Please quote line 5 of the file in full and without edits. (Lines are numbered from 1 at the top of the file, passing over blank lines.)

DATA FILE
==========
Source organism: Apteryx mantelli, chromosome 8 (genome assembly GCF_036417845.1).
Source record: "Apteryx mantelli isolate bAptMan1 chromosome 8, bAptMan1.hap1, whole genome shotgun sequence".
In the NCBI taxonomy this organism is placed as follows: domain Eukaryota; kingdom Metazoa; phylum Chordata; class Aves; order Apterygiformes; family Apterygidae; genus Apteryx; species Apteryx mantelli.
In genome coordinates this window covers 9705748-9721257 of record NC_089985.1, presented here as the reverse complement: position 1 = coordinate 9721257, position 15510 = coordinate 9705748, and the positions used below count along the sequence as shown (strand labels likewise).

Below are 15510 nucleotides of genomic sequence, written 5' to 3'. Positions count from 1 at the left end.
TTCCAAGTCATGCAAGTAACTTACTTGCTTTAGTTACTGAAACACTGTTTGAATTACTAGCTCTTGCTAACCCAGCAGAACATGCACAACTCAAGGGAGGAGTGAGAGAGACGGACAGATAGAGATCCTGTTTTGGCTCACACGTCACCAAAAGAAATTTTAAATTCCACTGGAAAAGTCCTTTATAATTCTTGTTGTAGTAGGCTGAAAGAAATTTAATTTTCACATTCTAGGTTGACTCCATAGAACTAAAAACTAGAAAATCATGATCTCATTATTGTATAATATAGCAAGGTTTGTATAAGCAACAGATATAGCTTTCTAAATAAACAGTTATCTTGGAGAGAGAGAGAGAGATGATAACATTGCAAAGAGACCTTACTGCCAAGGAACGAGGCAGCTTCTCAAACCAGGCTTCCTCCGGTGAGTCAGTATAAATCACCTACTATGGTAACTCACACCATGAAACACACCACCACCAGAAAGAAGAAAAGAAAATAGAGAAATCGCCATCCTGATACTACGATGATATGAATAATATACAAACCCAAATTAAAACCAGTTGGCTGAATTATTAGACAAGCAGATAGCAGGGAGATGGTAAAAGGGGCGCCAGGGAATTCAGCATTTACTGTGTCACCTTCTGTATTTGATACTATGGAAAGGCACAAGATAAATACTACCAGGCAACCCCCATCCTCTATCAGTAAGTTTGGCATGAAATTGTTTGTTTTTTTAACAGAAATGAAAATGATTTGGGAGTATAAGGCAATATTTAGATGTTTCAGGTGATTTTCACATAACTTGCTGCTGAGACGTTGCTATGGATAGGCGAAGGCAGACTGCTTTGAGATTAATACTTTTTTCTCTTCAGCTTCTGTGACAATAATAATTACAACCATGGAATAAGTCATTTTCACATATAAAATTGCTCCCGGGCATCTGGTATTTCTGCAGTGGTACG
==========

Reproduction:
Below are 15510 nucleotides of genomic sequence, written 5' to 3'. Positions count from 1 at the left end.